Fighting End of Summer Blues

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I think I experience more end of summer blues as a teacher/coach than I did as a student-athlete. The depression sets in heavier when I actually enjoyed my summers. This summer was no exception.

I was blessed to reconnect with family in new places and vacation with my wife to new destinations.

It’s Over

While I traveled, there was always an unsaid reality that clouded overhead that I did not want to acknowledge: this was going to end. I didn’t want to think about it nor talk about it. I knew it would end, but why ruin a good time by bringing up the end? Why face the realities of work when I don’t have to?

Regardless if I wanted to acknowledge it, the truth was settled. And now I find myself at that weird in-between time of not doing anything and waiting for school to start back up.

Looking for New Excitement

I miss my family and the memories created. It stirs anxiousness in me. So I try to busy myself with searching for new adventures locally, but everything is a letdown in comparison to what I experienced.

Though I have the end of summer blues, I have a greater hope that I’m clinging to: the Kingdom of God.

Major Letdowns

When the Pharisees asked Jesus when the kingdom of God would come, his answer was probably a letdown for them. “The kingdom of God is not coming in ways that can be observed, nor will they say, ‘Look, here it is!’ Or ‘There!’ For behold, the kingdom of God is in the midst of you” (Luke 17:20–21).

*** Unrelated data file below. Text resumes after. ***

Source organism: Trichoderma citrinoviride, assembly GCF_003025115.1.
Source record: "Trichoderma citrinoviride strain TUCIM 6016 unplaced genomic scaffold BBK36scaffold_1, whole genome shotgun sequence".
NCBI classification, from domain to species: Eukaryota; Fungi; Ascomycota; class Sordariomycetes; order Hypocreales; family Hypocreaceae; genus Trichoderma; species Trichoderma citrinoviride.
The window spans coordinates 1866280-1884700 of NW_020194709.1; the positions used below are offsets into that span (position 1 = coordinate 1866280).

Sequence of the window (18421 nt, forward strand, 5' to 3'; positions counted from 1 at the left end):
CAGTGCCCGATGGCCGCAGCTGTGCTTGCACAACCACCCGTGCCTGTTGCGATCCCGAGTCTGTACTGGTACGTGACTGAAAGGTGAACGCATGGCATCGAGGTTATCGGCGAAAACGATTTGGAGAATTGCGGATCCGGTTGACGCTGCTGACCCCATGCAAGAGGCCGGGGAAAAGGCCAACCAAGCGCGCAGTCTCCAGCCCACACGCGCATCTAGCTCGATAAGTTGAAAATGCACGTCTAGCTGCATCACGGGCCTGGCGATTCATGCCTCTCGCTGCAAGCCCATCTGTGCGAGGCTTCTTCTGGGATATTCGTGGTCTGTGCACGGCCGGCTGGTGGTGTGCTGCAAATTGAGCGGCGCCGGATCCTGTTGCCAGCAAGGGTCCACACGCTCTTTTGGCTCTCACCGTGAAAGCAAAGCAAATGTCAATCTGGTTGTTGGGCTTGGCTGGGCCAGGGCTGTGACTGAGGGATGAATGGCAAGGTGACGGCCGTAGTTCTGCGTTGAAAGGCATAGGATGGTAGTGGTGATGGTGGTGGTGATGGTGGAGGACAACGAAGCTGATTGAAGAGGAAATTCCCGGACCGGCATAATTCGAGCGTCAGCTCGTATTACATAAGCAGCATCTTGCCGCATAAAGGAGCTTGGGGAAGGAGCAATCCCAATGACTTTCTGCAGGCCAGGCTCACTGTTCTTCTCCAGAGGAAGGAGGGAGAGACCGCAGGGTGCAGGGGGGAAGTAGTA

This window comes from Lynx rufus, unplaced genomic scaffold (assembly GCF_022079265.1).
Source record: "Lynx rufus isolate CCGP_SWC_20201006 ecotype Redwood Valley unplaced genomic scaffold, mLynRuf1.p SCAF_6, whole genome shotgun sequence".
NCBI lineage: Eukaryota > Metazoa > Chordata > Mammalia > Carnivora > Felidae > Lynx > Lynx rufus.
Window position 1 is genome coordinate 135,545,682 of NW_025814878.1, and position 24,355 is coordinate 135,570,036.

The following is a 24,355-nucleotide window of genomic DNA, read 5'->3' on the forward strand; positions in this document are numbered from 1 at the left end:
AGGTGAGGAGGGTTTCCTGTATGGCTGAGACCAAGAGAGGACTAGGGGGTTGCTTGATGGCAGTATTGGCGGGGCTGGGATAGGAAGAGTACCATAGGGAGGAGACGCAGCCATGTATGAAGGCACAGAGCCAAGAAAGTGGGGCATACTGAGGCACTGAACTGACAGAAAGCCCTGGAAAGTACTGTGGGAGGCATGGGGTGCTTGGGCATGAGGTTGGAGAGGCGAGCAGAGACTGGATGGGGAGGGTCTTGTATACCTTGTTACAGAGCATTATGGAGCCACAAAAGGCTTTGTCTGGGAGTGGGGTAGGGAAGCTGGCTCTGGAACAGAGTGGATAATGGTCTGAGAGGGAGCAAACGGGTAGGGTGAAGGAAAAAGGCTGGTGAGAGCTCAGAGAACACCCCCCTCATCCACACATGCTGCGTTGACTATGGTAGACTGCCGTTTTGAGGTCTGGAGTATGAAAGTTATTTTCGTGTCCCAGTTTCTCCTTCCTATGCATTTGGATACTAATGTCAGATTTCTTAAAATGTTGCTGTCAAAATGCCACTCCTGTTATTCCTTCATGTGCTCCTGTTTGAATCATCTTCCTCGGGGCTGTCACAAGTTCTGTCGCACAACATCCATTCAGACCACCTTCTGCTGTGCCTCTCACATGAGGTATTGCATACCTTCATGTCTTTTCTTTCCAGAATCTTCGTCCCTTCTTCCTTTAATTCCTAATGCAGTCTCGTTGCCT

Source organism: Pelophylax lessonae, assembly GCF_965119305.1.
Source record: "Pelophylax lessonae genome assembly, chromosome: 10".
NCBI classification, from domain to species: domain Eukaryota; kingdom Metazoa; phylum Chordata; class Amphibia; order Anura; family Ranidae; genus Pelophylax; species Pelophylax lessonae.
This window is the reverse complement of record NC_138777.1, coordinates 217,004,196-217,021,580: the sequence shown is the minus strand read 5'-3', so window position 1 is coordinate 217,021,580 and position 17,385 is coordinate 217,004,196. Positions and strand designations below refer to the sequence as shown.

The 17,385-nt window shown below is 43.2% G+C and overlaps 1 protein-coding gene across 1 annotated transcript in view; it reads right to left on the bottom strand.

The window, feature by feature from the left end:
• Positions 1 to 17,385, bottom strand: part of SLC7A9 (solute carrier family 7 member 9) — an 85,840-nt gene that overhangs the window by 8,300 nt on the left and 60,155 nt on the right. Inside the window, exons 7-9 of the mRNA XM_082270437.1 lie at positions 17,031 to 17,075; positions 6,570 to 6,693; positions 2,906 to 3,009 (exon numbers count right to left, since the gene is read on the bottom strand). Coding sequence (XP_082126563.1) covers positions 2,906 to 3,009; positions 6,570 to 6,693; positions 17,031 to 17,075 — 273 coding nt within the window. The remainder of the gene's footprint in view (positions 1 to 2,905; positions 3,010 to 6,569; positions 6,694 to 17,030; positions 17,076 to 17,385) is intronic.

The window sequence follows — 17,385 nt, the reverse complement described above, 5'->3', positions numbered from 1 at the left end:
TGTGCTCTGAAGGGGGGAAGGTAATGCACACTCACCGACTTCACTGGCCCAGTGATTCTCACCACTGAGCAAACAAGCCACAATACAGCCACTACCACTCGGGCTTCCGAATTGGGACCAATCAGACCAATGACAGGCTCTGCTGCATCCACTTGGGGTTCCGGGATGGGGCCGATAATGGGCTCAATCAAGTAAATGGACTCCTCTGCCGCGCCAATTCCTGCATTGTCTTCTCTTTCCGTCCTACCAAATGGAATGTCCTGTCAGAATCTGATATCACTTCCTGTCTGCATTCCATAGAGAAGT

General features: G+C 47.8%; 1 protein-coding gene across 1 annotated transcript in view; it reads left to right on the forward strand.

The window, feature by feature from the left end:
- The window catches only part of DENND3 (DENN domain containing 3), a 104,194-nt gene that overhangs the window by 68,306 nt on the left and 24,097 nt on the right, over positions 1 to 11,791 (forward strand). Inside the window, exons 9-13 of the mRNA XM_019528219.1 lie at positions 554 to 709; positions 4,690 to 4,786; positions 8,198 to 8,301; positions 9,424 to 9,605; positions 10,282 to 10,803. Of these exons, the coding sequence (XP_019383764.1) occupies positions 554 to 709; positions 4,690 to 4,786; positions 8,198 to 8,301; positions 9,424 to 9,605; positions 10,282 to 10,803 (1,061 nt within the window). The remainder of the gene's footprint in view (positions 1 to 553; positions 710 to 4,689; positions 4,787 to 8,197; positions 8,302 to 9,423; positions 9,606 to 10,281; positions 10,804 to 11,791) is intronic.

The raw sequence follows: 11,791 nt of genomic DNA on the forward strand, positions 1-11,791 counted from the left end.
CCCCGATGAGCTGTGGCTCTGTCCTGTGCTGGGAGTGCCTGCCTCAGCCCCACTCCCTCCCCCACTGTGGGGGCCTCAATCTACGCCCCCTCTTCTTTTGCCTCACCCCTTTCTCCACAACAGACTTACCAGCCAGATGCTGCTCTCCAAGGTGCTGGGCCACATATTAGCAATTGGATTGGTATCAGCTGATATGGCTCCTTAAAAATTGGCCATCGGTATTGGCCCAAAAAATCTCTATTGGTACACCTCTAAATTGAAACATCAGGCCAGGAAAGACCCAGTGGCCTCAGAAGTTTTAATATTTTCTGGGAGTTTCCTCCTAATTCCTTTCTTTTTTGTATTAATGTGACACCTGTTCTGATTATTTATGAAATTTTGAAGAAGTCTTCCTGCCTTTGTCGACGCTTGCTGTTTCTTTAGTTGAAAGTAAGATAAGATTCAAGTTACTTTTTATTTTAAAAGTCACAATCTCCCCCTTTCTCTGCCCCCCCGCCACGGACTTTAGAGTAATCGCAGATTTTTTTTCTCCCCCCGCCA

Like the Pharisees I anticipate grand and monumental moments, but they never arrive in the ways I hope they would. But the good news is that the best moment of my life is already here. Jesus said “for behold, the kingdom of God is in the midst of you” (Luke 17:21).

A Life of Adventure

Jesus is the kingdom of God. God’s kingdom is full of adventures, blessings, and riches beyond earthly compare. And the same spirit that was upon him lives in us who believe in him.

So the kingdom of God is in us who believe. We do not need to look forward to adventures and vacations to fulfill us. We do not need excursions to feed our hunger for awe when the kingdom of God – full of wonder, surprises, and all sorts of delights – lives in us.

Let Go

This is why Jesus warned his disciples, “Whoever seeks to preserve his life will lose it, but whoever loses his life will keep it” (Luke 17:33). Seeking to preserve my summers and all its’ pleasures is foolish. If I try holding on to summer adventures, I will lose the ongoing vibrancy of life I have in the kingdom of God. I waste time dreading going back to work, when I can be rejoicing about entering into a new season of introducing the kingdom of God to people in new ways.

There’s Always Forever

Cherishing the memories of time spent with the people we love is a good thing. It’s part of what makes us human. We are relational beings just like our Creator (Genesis 1:26–27). But holding on so tightly that it drives us into a spiral of depression or addiction means our vision for forever is blurred.

In Christ we are most blessed forever. In the kingdom of God we are made glad with the joy of his presence (Psalm 21:6). We have every spiritual blessing imaginable – nothing that creation can provide nor satisfy for us. When we can’t see that or when we lose sight of this truth, addiction for adventure or post-vacation blues is inevitable.

So I put my trust in the Lord to fight the depression – trusting that to and from my vacations I will not be moved, through the steadfast love of the Most High (Psalm 21:7).

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